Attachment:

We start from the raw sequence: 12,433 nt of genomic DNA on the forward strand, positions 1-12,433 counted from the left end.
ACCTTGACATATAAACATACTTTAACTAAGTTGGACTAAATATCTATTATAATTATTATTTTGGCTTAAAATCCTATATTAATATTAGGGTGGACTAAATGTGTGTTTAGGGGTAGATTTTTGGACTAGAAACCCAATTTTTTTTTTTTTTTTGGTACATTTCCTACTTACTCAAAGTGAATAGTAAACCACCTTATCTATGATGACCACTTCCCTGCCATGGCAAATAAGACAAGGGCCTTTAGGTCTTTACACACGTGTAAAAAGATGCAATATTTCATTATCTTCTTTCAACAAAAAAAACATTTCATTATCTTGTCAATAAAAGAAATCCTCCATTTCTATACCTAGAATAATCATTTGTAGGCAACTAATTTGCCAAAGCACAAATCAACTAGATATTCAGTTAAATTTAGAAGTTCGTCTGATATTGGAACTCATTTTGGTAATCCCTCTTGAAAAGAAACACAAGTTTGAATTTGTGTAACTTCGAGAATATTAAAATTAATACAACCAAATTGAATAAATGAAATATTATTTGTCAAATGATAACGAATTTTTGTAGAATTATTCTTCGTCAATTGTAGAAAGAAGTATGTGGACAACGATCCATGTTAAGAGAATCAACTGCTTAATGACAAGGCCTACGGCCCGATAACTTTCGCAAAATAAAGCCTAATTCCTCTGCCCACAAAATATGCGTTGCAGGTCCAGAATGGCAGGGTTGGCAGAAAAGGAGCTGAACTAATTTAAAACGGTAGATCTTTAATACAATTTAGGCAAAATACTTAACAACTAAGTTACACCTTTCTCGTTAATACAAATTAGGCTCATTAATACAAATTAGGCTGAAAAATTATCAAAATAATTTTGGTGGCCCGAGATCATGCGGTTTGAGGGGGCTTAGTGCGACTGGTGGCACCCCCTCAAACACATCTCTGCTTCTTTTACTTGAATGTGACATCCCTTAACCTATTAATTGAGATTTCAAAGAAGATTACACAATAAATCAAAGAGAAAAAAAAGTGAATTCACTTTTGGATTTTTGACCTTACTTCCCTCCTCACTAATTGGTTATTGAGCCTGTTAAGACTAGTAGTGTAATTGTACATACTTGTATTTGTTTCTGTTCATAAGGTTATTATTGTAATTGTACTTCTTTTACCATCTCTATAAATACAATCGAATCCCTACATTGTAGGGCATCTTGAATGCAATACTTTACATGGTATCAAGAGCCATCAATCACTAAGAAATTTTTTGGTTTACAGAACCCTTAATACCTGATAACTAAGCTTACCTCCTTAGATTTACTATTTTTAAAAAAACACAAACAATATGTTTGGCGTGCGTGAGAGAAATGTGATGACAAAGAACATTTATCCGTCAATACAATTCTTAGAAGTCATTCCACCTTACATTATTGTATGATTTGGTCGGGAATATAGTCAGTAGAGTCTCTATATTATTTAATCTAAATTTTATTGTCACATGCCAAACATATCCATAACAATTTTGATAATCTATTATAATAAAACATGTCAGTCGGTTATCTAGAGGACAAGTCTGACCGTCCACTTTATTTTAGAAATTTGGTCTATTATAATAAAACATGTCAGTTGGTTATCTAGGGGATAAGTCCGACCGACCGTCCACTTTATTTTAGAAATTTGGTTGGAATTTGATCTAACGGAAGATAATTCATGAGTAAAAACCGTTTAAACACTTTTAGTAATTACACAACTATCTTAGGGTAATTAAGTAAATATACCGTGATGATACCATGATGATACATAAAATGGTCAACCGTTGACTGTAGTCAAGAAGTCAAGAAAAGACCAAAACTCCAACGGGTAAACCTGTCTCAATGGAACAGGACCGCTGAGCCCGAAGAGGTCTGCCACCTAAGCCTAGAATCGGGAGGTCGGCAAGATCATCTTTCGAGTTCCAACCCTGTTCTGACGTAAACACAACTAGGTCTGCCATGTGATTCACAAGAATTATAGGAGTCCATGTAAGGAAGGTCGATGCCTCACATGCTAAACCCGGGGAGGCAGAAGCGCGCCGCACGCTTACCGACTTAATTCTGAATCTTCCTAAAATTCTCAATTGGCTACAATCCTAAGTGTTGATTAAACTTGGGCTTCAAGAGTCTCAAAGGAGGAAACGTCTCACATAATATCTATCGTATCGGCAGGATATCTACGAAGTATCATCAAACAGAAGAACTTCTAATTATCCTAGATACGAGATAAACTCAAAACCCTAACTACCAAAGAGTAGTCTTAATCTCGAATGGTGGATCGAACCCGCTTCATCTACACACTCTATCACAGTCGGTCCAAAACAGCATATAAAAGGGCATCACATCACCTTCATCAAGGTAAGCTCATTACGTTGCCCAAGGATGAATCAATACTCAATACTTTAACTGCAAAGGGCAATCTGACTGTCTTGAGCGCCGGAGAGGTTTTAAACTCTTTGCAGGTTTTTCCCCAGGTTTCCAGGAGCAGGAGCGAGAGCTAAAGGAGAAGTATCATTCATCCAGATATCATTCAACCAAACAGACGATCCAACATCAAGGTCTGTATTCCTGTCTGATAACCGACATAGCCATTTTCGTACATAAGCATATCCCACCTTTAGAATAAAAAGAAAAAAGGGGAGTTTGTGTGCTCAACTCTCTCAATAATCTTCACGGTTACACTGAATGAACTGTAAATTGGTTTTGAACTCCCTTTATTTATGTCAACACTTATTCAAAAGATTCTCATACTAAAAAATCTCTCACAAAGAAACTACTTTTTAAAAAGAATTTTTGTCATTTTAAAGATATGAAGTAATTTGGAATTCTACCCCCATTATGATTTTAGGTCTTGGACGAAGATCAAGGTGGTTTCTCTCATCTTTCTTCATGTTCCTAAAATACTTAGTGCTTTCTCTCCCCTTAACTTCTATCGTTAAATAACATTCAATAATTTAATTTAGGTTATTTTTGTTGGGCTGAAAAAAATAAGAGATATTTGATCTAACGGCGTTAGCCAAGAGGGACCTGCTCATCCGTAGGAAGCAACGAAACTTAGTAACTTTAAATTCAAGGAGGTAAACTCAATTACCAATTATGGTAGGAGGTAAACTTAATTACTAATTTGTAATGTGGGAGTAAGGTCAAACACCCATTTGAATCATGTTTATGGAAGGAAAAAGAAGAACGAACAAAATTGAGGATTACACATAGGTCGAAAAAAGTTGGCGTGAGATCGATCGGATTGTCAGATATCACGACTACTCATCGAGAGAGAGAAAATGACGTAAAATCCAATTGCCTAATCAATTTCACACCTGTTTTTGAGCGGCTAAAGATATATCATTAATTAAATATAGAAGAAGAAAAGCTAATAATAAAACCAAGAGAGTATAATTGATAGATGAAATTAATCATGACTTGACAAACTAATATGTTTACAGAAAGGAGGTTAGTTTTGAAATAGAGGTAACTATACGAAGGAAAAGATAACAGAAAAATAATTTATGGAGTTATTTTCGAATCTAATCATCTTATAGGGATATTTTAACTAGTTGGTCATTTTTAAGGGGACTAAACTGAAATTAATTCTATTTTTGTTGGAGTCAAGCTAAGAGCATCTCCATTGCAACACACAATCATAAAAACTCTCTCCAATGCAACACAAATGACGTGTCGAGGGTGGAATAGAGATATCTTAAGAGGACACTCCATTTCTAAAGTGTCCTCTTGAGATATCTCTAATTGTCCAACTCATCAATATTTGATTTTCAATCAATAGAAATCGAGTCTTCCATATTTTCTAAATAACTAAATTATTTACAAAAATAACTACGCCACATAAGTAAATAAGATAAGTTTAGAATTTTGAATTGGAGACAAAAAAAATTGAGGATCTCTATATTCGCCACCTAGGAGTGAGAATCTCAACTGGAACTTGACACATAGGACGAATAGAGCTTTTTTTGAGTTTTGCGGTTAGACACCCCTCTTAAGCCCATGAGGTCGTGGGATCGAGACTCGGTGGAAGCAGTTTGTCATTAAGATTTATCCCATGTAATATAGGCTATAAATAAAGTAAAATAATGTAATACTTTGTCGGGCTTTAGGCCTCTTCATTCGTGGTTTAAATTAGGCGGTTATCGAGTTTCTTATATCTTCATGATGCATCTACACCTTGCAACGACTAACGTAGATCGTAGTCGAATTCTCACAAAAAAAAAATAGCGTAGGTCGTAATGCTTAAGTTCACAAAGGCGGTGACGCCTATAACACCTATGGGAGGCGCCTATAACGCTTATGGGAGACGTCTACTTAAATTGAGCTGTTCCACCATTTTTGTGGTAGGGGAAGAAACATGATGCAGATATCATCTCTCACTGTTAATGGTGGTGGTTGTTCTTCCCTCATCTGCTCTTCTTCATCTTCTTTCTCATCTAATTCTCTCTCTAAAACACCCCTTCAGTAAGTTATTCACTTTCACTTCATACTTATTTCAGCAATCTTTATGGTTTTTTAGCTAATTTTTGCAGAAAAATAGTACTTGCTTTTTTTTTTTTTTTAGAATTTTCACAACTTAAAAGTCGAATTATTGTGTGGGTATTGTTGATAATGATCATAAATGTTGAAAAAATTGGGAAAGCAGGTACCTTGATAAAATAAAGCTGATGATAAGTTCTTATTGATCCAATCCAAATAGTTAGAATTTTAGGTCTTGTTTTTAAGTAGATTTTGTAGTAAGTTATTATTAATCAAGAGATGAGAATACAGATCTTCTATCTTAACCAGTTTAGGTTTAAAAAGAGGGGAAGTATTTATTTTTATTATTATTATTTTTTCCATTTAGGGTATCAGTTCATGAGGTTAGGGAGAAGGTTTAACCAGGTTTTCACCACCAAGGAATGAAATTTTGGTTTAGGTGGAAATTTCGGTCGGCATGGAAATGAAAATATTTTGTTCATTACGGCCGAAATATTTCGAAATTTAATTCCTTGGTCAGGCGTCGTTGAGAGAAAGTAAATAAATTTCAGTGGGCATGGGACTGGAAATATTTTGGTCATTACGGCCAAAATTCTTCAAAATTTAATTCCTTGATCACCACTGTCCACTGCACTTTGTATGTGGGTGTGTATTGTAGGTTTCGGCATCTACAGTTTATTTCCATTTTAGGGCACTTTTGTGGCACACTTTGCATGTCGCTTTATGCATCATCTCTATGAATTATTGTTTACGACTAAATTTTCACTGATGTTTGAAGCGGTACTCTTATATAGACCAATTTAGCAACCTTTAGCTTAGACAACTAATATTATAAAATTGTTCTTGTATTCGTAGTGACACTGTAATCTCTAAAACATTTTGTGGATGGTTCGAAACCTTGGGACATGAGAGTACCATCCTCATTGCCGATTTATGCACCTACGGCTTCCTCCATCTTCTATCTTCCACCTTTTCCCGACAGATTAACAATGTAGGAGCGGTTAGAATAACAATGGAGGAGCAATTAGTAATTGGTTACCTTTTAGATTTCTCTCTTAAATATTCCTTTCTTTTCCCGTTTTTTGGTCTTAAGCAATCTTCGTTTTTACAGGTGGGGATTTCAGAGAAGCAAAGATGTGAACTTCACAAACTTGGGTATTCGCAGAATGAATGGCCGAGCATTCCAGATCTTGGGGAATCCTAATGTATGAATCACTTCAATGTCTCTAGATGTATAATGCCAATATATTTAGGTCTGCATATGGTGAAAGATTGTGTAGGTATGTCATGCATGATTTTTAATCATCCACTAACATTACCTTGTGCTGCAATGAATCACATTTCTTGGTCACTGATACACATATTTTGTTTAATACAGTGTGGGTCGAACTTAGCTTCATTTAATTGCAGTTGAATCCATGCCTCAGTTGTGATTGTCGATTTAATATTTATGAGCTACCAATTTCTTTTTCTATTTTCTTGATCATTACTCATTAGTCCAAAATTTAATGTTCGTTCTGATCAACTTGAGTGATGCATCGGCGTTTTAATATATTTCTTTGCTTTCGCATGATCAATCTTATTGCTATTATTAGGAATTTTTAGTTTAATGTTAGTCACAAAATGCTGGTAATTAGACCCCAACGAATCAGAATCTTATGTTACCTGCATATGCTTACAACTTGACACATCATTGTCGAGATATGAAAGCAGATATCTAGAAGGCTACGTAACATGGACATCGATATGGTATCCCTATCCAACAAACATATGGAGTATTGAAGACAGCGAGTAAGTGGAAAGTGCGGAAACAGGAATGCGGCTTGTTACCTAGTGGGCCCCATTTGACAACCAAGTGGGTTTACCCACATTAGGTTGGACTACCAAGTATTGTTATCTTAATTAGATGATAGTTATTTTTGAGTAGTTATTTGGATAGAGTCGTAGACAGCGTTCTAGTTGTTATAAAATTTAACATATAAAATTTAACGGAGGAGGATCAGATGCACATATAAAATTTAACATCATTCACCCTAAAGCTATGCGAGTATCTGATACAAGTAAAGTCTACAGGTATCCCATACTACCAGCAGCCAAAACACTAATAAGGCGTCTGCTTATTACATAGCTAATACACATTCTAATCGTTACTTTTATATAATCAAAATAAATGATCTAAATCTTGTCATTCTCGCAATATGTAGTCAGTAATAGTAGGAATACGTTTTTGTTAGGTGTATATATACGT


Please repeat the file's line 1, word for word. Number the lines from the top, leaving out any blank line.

We start from the raw sequence: 12,433 nt of genomic DNA on the forward strand, positions 1-12,433 counted from the left end.